Sunday, 29th November 2020

Three tips for pushing digital projects over the line

By Huw Owen, Head of EMEA & APJ, Couchbase.

IDC’sestimate a couple of years ago that by 2022, enterprises will spend almost $2 trillion on digital transformation still offers sound insight into the IT industry today. Of course, no one could have foreseen back then the COVID-19 pandemic and the impact it would have on businesses and their digital agendas, but in fact, organisations have been experiencing digital transformation pain points long before the outbreak. Our2019 survey of digital leaders found a staggering 81 percent of businesses have had digital projects either fail, suffer significant delays or be scaled back in the last year.

Given the current situation, it’s natural to think digital setbacks are a part of the process. However, there are ways for organisations facing digital challenges to ensure their projects don’t just conform to the hype, but actually bring tangible results. Here are three key tips every business should keep in mind when implementing digital transformation initiatives:

1. Involve the whole organisation

If the previously mentioned IDC spending report reveals anything, it’s that businesses clearly understand the need to digitally transform. Yet, implementing such transformations in practice is another matter: there’s long been a cultural understanding within organisations that driving digital projects is the job of the IT department alone. Our report found 52 percent of organisations’ digital transformation strategies are set entirely by the IT team.

This is what makes a wider involvement of the whole organisation so crucial. Digital projects of course require the IT department’s input, but planning and delivering them should be a cross-organisational process. Digitising doesn’t just mean IT anymore: ultimately, digital transformation will impact operations across the entire business, so it makes sense to involve everyone when executing it. If digital transformation is spearheaded collaboratively by the C-suite, IT team and other business departments, a wider range of talent, insight and data will go into the process – a must for long term success.

2. Re-evaluate your data processes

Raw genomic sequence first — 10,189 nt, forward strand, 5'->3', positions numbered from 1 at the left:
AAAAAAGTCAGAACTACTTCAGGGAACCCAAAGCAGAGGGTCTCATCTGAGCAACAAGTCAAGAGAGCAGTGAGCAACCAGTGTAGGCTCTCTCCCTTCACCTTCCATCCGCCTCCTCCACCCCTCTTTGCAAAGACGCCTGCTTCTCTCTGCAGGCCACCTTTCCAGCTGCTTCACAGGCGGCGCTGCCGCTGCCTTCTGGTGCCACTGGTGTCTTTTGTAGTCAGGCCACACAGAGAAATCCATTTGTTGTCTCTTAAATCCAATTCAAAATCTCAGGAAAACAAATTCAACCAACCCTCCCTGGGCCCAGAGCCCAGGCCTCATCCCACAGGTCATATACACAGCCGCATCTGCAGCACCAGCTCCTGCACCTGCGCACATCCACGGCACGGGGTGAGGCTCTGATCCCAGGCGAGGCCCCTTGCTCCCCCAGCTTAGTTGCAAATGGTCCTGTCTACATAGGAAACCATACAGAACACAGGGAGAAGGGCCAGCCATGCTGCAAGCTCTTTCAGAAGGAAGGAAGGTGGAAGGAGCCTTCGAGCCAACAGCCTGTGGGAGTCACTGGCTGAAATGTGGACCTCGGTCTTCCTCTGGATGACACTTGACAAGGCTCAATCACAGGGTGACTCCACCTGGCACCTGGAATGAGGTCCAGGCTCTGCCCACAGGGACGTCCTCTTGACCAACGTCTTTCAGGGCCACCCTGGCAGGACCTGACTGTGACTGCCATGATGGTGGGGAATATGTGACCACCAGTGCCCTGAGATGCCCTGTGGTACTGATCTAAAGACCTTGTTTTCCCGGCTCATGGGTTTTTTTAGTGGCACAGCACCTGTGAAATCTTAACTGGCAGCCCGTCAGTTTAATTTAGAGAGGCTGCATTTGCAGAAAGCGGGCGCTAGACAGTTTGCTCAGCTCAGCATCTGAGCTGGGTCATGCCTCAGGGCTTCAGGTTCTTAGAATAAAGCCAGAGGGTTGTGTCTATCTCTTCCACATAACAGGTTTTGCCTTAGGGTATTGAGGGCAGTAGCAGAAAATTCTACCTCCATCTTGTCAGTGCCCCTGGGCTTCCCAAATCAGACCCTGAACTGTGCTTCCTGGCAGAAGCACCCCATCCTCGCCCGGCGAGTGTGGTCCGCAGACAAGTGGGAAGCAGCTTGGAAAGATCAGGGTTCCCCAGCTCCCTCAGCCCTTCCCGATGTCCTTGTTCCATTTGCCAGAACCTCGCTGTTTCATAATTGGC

Once organisations have a strategy for who should pioneer digital projects, it’s important they think about the ‘what’: what do they need to undergo digital transformation? What’s the most important foundation for success? As it happens, many businesses fail to prioritise a sound data strategy, withfour out of five IT decision makers having to scale back new IoT or mobile applications due to data issues. Common issues with data organisations may experience include their applications not being scalable enough, or being unable to store and sync data at the edge.

Data problems like these aren’t just part and parcel of digital projects; they can be fixed, and the key to doing so is re-evaluating how your organisation’s underlying data architecture is functioning. This is whatBT TV did: because of the huge volume of interactions that take place behind-the-scenes when customers choose what to watch, it found it difficult to meet performance demands. Potentially resulting in a poor viewing experience, BT TV ran the risk of its customers jumping ship to competitors. This is why it upgraded the underlying foundation underpinning its operations, adopting a flexible, scalable NoSQL database so that it could provide a consistent, personalised experience for customers across all their devices. This is why more businesses should follow suit and make re-evaluating their data architecture a priority – or risk losing customers.

3. Take time to plan the project carefully

For all the focus on the technology behind digital transformation, many organisations overlook the importance of their wider digital strategy. For one, many rush into projects without properly thinking them through – our aforementioned research discovered that nearly three-quarters (71 percent) of digital leaders think organisations are so focused on digital transformation, they could be hastily implementing projects that don’t bring results.

One reason behind this is digitising for the wrong reasons. Blindly throwing money at digital projects simply to keep up with competitors or market pressure won’t deliver results, nor will digitising to meet the demands of customers or the expectations of the C-suite. Instead of being reactive, the best – and most high-yielding – digital projects are born from organic ideas from within the company. Those that put careful thought into planning their digital projects based on the organisation’s needs, not to mention ensuring their expectations remain realistic, will see the best results.

A recipe for digital transformation success

Whether it’s the wider strategy, data and technology, or who in the business should get involved, implementing digital projects requires careful planning. Organisations may be operating in uncertain times, but if history taught us anything, it’s that transformation of all kinds can have far-reaching benefits – making it crucial businesses think about how they can achieve their full potential when undergoing digital transformation. Whatever vertical industry, the best recipe for success is to ensure digital projects are driven holistically, with cross-organisational support and a solid data foundation.

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